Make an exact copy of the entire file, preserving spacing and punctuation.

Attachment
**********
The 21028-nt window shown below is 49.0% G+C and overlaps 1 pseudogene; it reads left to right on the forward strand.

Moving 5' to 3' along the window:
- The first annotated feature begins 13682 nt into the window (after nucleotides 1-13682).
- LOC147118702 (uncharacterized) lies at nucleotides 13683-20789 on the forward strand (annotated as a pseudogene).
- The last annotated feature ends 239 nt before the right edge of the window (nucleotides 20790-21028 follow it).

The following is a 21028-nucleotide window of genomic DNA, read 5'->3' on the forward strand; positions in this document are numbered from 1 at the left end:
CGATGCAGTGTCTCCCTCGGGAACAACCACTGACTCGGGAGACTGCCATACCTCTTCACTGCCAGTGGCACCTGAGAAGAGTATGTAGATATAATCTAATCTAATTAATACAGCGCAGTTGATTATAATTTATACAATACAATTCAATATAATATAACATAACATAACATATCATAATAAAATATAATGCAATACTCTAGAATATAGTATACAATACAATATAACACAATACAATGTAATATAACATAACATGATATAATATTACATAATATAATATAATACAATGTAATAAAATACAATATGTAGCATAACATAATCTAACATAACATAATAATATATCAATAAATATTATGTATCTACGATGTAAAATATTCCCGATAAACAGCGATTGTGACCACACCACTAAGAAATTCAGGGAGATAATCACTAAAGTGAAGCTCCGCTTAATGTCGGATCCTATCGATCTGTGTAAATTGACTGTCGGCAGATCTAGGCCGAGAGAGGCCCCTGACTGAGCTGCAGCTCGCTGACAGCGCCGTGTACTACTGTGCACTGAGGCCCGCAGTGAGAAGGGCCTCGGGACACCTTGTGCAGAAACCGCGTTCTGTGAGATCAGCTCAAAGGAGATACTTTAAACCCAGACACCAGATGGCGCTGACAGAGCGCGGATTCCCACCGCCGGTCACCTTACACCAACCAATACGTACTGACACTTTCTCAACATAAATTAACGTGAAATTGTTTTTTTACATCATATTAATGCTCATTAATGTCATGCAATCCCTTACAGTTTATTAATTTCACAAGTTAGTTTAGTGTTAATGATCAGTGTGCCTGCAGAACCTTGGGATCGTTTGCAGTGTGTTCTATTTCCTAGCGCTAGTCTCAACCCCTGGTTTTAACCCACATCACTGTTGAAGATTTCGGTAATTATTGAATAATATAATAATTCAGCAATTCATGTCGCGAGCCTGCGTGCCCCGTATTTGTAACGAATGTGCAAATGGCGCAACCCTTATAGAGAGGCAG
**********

The 21028-nt window shown below is 49.0% G+C and overlaps 1 pseudogene; it reads left to right on the forward strand.

Moving 5' to 3' along the window:
- The first annotated feature begins 13682 nt into the window (after nucleotides 1-13682).
- LOC147118702 (uncharacterized) lies at nucleotides 13683-20789 on the forward strand (annotated as a pseudogene).
- The last annotated feature ends 239 nt before the right edge of the window (nucleotides 20790-21028 follow it).

The following is a 21028-nucleotide window of genomic DNA, read 5'->3' on the forward strand; positions in this document are numbered from 1 at the left end:
CGATGCAGTGTCTCCCTCGGGAACAACCACTGACTCGGGAGACTGCCATACCTCTTCACTGCCAGTGGCACCTGAGAAGAGTATGTAGATATAATCTAATCTAATTAATACAGCGCAGTTGATTATAATTTATACAATACAATTCAATATAATATAACATAACATAACATATCATAATAAAATATAATGCAATACTCTAGAATATAGTATACAATACAATATAACACAATACAATGTAATATAACATAACATGATATAATATTACATAATATAATATAATACAATGTAATAAAATACAATATGTAGCATAACATAATCTAACATAACATAATAATATATCAATAAATATTATGTATCTACGATGTAAAATATTCCCGATAAACAGCGATTGTGACCACACCACTAAGAAATTCAGGGAGATAATCACTAAAGTGAAGCTCCGCTTAATGTCGGATCCTATCGATCTGTGTAAATTGACTGTCGGCAGATCTAGGCCGAGAGAGGCCCCTGACTGAGCTGCAGCTCGCTGACAGCGCCGTGTACTACTGTGCACTGAGGCCCGCAGTGAGAAGGGCCTCGGGACACCTTGTGCAGAAACCGCGTTCTGTGAGATCAGCTCAAAGGAGATACTTTAAACCCAGACACCAGATGGCGCTGACAGAGCGCGGATTCCCACCGCCGGTCACCTTACACCAACCAATACGTACTGACACTTTCTCAACATAAATTAACGTGAAATTGTTTTTTTACATCATATTAATGCTCATTAATGTCATGCAATCCCTTACAGTTTATTAATTTCACAAGTTAGTTTAGTGTTAATGATCAGTGTGCCTGCAGAACCTTGGGATCGTTTGCAGTGTGTTCTATTTCCTAGCGCTAGTCTCAACCCCTGGTTTTAACCCACATCACTGTTGAAGATTTCGGTAATTATTGAATAATATAATAATTCAGCAATTCATGTCGCGAGCCTGCGTGCCCCGTATTTGTAACGAATGTGCAAATGGCGCAACCCTTATAGAGAGGCAG